Rewriting history: Ion exchange & the fidelity of barium isotope records in Equatorial Pacific sediments

Julien Middleton
Thursday, February 8, 2024 · 1:00 pm to · 2:00 pm
ESB 5104 & Zoom

Barite (BaSO4) in ocean sediments has long been used to reconstruct seawater isotope compositions of sulfur, oxygen, strontium, and calcium, and the mineral’s accumulation rate offers a record of climatically relevant marine carbon export over centennial to millennial timescales. Recent advances in barium (Ba) stable isotope geochemistry offer a new dimension for understanding Ba cycling, including: tracking oceanic Ba sources, tracing deep water mass mixing, characterizing sediment recycling in the mantle, and reconstructing marine Ba cycling through the rock record. The latter application assumes the preservation of the primary Ba isotope composition set during barite formation in the surface ocean. However, this assumption has yet to be fully investigated during early diagenesis, that is, during chemical changes that may occur after deposition of the mineral on the seafloor, under oxic conditions.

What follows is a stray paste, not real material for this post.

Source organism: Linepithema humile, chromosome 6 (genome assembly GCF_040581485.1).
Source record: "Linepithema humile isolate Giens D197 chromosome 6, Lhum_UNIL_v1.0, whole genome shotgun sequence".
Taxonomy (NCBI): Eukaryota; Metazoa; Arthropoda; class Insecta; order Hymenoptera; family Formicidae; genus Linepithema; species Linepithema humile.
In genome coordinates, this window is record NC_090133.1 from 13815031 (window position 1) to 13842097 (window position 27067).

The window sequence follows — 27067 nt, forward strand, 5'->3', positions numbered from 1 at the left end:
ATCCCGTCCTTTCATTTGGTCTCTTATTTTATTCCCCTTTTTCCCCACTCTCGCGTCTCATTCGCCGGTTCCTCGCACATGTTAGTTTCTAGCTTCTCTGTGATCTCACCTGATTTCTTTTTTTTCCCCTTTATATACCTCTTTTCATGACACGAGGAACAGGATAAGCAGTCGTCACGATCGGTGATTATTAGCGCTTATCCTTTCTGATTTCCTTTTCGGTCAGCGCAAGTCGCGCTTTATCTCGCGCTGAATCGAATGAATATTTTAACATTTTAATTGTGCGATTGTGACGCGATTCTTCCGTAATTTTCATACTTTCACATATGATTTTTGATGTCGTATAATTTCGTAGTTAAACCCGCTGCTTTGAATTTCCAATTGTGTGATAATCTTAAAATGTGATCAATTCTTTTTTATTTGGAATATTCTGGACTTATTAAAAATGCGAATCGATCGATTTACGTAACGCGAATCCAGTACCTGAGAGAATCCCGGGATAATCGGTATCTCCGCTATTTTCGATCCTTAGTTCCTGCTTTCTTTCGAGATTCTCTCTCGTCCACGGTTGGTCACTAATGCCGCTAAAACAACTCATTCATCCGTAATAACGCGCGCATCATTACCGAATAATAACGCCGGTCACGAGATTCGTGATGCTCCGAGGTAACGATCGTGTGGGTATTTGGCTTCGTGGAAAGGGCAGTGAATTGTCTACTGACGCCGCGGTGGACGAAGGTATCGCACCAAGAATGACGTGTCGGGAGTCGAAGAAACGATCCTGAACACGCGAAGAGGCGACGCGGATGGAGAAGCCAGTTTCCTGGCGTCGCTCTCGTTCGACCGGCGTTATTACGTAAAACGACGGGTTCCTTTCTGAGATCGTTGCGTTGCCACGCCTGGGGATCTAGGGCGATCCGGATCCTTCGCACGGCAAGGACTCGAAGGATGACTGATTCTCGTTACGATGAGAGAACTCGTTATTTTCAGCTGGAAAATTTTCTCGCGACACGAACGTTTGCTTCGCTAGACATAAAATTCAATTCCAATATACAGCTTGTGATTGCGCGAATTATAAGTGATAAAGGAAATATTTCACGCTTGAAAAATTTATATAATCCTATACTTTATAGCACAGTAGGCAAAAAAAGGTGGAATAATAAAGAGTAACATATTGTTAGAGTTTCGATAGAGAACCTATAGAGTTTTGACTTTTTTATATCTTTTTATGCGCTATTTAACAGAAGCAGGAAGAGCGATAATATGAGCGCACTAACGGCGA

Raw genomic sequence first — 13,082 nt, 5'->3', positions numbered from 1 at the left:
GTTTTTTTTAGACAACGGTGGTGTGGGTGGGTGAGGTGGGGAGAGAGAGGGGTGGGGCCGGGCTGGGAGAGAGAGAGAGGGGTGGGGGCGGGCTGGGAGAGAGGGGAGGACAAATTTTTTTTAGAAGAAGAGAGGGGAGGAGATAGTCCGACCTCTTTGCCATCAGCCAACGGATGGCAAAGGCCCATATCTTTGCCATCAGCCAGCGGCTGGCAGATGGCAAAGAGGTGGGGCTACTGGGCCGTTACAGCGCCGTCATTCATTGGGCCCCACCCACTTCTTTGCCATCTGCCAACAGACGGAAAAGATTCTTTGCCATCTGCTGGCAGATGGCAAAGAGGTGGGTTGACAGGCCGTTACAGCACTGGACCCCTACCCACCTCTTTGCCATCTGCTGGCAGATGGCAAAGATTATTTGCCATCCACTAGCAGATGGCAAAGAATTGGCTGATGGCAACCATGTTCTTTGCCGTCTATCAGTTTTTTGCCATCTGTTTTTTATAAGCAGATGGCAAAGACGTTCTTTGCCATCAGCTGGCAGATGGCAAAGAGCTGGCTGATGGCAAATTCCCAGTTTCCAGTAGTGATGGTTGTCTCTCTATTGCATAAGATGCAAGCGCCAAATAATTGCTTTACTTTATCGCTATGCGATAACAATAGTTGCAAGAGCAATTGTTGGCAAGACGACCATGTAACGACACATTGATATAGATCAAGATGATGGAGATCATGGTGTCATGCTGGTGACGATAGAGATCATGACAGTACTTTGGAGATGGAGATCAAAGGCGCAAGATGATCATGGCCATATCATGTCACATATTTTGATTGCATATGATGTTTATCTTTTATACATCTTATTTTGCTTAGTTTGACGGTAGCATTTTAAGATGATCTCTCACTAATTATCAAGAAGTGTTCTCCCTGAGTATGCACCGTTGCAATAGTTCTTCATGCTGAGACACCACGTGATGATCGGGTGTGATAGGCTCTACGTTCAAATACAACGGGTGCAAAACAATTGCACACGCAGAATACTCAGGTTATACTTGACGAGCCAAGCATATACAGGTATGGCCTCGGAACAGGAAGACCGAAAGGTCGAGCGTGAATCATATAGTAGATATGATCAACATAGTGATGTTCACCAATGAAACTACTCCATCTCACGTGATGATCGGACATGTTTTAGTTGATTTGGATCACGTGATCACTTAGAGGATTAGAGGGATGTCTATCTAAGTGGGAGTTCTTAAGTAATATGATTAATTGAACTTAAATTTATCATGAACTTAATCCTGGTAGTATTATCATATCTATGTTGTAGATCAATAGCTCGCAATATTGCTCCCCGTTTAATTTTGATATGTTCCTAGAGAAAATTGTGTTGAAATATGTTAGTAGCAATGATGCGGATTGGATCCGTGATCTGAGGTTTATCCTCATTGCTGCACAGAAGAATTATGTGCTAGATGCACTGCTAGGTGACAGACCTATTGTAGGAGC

To this end, we will discuss the Ba isotope composition of porewaters and co-located barites in Equatorial Pacific sediments and unpack a series of laboratory experiments revealing Ba isotope fractionation during ion exchange. Ion exchange of this type occurs between the mineral and a surrounding fluid while at chemical equilibrium and does not affect the morphology of the mineral. This work provides the first evidence for barite ion exchange in the marine environment and identifies a previously uncharacterized mode of Ba isotope fractionation associated with the process. More broadly, it provides an example of how isotopic fractionation during ion exchange may impact climatically relevant isotope records and suggests a need to investigate the impact of this process on metals and minerals beyond Ba and barite.

Zoom link: 

Meeting ID: 612 2790 8464

Passcode: 009405

Please note that after the seminar, the candidate will give a chalk-talk regarding their research plan over the next five years at ESB 5104 @2:30 pm, you are welcome to join as well!